When Katie Met Cassidy and Blown are two new, clever-funny novels. Both are very much set in the present, each book reels off timely iconic observations and pop-culture references without a hint of self-consciousness. Their fast-pasted comedic well-constructed narratives with believable characters draw the reader in, while almost slyly revealing a deeper, thought-provoking message. In When Katie Met Cassidy, Camille Perri proudly writes about, as she says, “her queerness” without preaching, pontificating or even pandering. She knows the LGBTQ community inside out and she takes the reader into what is most likely for many, a mysterious scary world. Perri devises a simple love story for the plot. There’s Katie, born and raised in Kentucky, now an aspiring, late- twenties lawyer in New York. She’s a good girl, a people pleaser and a rule follower. Katie finds herself sitting in a disoriented haze across a boardroom table from another a lawyer in a sharply tailored man’s suit, who on first look Katie mistakes for a man. This is native New Yorker, Cassidy, a confident, beautiful woman who seems to break all the rules Katie has tried so hard to follow. A hot passionate love story unfolds between two women, yet Camille Perri skillfully avoids cliches and stylized caricatures. Instead, her message is, no matter what your gender or sexual preference, when you’re in love you share the same emotions as anyone else in love. It’s a straightforward notion, but even in this modern age, there are still too many amongst us who would rather call it a love that dare not speak its name.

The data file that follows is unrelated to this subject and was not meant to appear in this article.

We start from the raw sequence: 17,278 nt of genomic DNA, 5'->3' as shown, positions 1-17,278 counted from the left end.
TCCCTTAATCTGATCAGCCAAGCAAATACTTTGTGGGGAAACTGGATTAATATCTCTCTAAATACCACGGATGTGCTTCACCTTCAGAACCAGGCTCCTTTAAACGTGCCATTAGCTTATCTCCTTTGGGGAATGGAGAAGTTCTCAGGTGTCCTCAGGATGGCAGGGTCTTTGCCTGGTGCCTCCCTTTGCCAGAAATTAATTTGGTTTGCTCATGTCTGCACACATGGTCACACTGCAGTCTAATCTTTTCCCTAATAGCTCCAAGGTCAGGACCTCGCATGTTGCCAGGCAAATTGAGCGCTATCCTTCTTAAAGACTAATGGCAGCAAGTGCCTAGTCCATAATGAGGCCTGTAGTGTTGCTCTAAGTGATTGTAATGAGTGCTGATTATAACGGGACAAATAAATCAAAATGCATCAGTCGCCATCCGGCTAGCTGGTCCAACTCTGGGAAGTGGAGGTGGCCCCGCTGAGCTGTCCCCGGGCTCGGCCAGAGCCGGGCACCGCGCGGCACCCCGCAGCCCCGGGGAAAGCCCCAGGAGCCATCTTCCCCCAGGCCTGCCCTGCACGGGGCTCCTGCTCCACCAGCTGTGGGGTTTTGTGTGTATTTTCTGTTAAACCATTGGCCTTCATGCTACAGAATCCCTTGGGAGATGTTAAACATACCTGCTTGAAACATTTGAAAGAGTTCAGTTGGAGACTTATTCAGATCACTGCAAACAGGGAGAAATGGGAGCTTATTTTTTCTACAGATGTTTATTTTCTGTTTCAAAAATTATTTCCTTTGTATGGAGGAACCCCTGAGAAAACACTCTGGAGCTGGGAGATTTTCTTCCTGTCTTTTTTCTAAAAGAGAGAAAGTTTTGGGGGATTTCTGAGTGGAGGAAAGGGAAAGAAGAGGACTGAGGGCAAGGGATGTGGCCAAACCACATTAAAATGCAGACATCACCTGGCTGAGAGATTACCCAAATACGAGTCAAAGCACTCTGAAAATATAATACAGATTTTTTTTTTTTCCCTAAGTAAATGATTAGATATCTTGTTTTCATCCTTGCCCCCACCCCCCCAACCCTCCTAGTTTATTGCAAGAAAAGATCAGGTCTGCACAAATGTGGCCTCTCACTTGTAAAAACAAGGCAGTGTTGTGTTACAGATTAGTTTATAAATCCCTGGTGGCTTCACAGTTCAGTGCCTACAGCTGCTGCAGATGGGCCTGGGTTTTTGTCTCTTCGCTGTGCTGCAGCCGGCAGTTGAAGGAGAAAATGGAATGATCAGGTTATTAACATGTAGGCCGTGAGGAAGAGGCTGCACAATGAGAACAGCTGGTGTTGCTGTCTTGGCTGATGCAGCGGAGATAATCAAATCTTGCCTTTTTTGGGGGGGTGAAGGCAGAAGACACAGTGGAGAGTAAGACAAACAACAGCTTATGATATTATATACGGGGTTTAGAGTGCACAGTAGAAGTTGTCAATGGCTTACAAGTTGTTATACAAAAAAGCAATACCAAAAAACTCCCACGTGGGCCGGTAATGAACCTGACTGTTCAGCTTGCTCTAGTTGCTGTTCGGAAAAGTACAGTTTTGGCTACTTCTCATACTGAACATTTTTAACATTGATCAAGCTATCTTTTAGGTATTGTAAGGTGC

With five comic novels, all with one-word titles: Raw, Baked, Moist, Delicious and Salty (recently adapted into a major motion picture, titled Gun Shy, starring Antonio Banderas), Mark Haskell Smith excels at cooking up a supremely weird atmosphere and spicing it up with equally weird sex and violence. With Blown, his latest novel, Mark Haskell Smith goes all out with a wildly entertaining satire of corporate greed, sexual desire, and crime in the global financial services industry. Exceptionally funny, ribald and sharp-eyed, Blown starts as a simple case of embezzlement and explodes into a fatal high-stakes gamble for money and the pursuit of happiness. With his trade-mark knack of creating a cast of believable if not eccentric characters, in realistic but extraordinary circumstances, Smith gives his quizzical take on greed and human frailty. All the while the reader cannot stop laughing.
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